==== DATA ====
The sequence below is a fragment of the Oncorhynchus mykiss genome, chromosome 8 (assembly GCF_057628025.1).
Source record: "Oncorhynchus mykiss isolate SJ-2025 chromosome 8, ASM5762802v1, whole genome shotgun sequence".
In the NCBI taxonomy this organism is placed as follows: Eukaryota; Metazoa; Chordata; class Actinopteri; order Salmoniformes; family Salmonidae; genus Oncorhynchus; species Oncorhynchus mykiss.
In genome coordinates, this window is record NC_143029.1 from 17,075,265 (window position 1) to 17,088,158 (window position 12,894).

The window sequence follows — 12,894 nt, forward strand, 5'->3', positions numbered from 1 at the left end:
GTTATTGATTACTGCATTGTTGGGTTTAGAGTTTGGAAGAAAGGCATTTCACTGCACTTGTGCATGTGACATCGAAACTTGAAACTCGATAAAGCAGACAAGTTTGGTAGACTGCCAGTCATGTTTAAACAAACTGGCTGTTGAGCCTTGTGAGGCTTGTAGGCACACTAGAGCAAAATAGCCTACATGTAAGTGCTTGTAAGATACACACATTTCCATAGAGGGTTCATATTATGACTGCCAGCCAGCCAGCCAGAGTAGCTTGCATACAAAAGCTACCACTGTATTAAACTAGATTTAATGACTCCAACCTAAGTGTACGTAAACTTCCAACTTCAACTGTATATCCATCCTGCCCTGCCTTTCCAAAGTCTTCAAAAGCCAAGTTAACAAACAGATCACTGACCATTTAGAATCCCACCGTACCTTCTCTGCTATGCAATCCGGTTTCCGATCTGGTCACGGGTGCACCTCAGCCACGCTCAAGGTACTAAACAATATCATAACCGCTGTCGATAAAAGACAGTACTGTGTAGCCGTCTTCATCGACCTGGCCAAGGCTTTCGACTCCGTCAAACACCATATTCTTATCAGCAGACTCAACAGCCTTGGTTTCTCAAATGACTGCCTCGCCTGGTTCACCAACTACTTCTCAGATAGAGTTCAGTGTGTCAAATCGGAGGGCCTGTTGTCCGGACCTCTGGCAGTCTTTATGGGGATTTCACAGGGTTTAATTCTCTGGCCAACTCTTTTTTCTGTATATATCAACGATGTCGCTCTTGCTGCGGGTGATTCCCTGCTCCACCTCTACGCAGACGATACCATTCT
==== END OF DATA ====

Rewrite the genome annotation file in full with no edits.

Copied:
The sequence below is a fragment of the Oncorhynchus mykiss genome, chromosome 8 (assembly GCF_057628025.1).
Source record: "Oncorhynchus mykiss isolate SJ-2025 chromosome 8, ASM5762802v1, whole genome shotgun sequence".
In the NCBI taxonomy this organism is placed as follows: Eukaryota; Metazoa; Chordata; class Actinopteri; order Salmoniformes; family Salmonidae; genus Oncorhynchus; species Oncorhynchus mykiss.
In genome coordinates, this window is record NC_143029.1 from 17,075,265 (window position 1) to 17,088,158 (window position 12,894).

The window sequence follows — 12,894 nt, forward strand, 5'->3', positions numbered from 1 at the left end:
GTTATTGATTACTGCATTGTTGGGTTTAGAGTTTGGAAGAAAGGCATTTCACTGCACTTGTGCATGTGACATCGAAACTTGAAACTCGATAAAGCAGACAAGTTTGGTAGACTGCCAGTCATGTTTAAACAAACTGGCTGTTGAGCCTTGTGAGGCTTGTAGGCACACTAGAGCAAAATAGCCTACATGTAAGTGCTTGTAAGATACACACATTTCCATAGAGGGTTCATATTATGACTGCCAGCCAGCCAGCCAGAGTAGCTTGCATACAAAAGCTACCACTGTATTAAACTAGATTTAATGACTCCAACCTAAGTGTACGTAAACTTCCAACTTCAACTGTATATCCATCCTGCCCTGCCTTTCCAAAGTCTTCAAAAGCCAAGTTAACAAACAGATCACTGACCATTTAGAATCCCACCGTACCTTCTCTGCTATGCAATCCGGTTTCCGATCTGGTCACGGGTGCACCTCAGCCACGCTCAAGGTACTAAACAATATCATAACCGCTGTCGATAAAAGACAGTACTGTGTAGCCGTCTTCATCGACCTGGCCAAGGCTTTCGACTCCGTCAAACACCATATTCTTATCAGCAGACTCAACAGCCTTGGTTTCTCAAATGACTGCCTCGCCTGGTTCACCAACTACTTCTCAGATAGAGTTCAGTGTGTCAAATCGGAGGGCCTGTTGTCCGGACCTCTGGCAGTCTTTATGGGGATTTCACAGGGTTTAATTCTCTGGCCAACTCTTTTTTCTGTATATATCAACGATGTCGCTCTTGCTGCGGGTGATTCCCTGCTCCACCTCTACGCAGACGATACCATTCT